‘Coco’ Trailer: Gael García Bernal Goes Full Pixar in Celebration of Mexican Culture — Watch
Thanks to today’s release of the first trailer for their new film “Coco,” our Pixar withdrawal is that much closer to — blessedly — coming to an end. After director Lee Unkrich unveiled the poster on Twitter last week, it was only a matter of a time before the adorable and colorful trailer was released. It doesn’t disappoint.

Read More: ‘Coco’ Cast, Plot Details Announced: Gael García Bernal and Benjamin Bratt to Lead Pixar’s Day of the Dead Story

Coco” will be the second of the studio’s 2017 releases after “Cars 3,” and will be helmed by Unkrich and Adrian Molina, who previously directed “Toy Story 3” and “Monsters University,” respectively, so you might just want to get your tissues out now.

In “Coco,” Miguel (voiced by newcomer Anthony Gonzalez) dreams of becoming a musician despite his family’s disapproval of music. Desperate to prove himself and paired up
See full article at Indiewire »

Festival Filmmaker Spotlight: Arturo Pons

Director: Arturo Pons

Festival Entry: The Compass is Carried by the Dead Man

Narrative Competition

A young man and a dead man journey north through a subtly surreal desert landscape, picking up a wagonful of odd characters as they go in this darkly humorous satire of contemporary Mexico.

Directed By: Arturo Pons

Producer: Ozcar Ramírez González

Screenwriter: Arturo Pons

Cinematographer: Luis David Sansans

Editors: Artuto Pons, Paloma Lopez

Music: Edgar Barroso

Cast: Gael Sanchez Valle, Pedro Gamez, Ana Ofelia Murguía, Eligio Melendez, Luis Bayardo, Marco Perez

We asked director Arturo Pons about his filmmaking inspirations and the challenges in making The Compass is Carried by the Dead Man. Here’s what he had to say:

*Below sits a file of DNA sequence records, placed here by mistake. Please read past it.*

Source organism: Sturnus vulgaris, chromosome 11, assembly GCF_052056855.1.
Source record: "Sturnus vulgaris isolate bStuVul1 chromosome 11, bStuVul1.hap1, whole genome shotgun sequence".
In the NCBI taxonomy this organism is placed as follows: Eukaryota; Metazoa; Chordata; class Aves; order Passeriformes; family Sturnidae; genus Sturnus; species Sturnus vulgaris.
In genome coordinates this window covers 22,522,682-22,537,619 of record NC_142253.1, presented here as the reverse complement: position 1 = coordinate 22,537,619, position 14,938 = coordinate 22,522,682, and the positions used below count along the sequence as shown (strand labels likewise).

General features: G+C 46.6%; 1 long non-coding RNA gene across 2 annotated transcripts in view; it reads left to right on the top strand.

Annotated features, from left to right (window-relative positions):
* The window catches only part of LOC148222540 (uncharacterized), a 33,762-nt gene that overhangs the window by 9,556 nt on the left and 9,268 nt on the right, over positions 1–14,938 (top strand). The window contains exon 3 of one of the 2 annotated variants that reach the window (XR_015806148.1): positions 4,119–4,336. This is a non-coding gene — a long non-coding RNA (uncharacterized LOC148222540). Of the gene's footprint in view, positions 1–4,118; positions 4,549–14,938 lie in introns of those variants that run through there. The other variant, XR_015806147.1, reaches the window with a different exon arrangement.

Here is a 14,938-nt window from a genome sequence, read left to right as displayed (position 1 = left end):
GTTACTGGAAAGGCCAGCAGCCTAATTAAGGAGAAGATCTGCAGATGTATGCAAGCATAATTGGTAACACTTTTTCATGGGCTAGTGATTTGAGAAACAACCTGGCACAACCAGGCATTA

Who are you and what do you do?

I just quit my job as a waiter in Barcelona last Saturday. This week I am moving back to Mexico, where I am from and I will
See full article at Film Independent »

The Latino in L.A. Film Festival

More from the Latino scene from our woman in L.A., free lance festival programmer extraordinaire, Christine Davila, from her blog Chicana from Chicago:

Looking at yesterday’s announcement of Film Independent’s Los Angeles Film Festival reveals a healthy Latino presence among the 62 features and 48 short films in the program. Here’s how I break down the Latino/ Ibero/ U.S. Latino component of the program.

Chile continues to give Argentina a run for its cache of exciting and growing cinematic output from South America with the inclusion of Thursday Til Sunday (Isa & Distributor: FiGa) written and directed by Dominga Sotomayor ♀, in Narrative Competition.

Although the traveling Mexican film festival Ambulante is no longer a program spotlight, Mexican films continue to be a mainstay of the festival. There are four feature-length films and three short films from/about Mexico. In Narrative Competition, The Compass is Carried by the Dead Man (Isa: Kafilms, Argentina) written and directed by Arturo Pons [about a young Mexican aiming for Chicago], and in Documentary Competition, Drought by Everado González (recently awarded Best Documentary at FICG27) . Out of competition is the gorgeously shot documentary, Canícula, and although the funding is mainly stateside, Bernardo Ruiz paints a fascinating portrait of the risky journalistic practice and history of the seminal Tijuana weekly, Zeta in Reportero.

Also of note in the program is that four short films list Cuba as a co-production/origin of country.

But what of the U.S. Latino filmmakers and stories? Last year Los Angeles Film Festival was a great launchpad for Mamitas (Distributor: ScreenMedia, Producer rep: Traction Media), an authentic Chicano portrayal of young love set in Echo Parque written and directed by Nicolas Ozeki (a non-Latino), co-starring fast rising hot talents Veronica Diaz-Carranzo (Blaze You Out) and E.J. Bonilla. The film is currently in theaters now. (Big recommend,theater listings here-go support it!)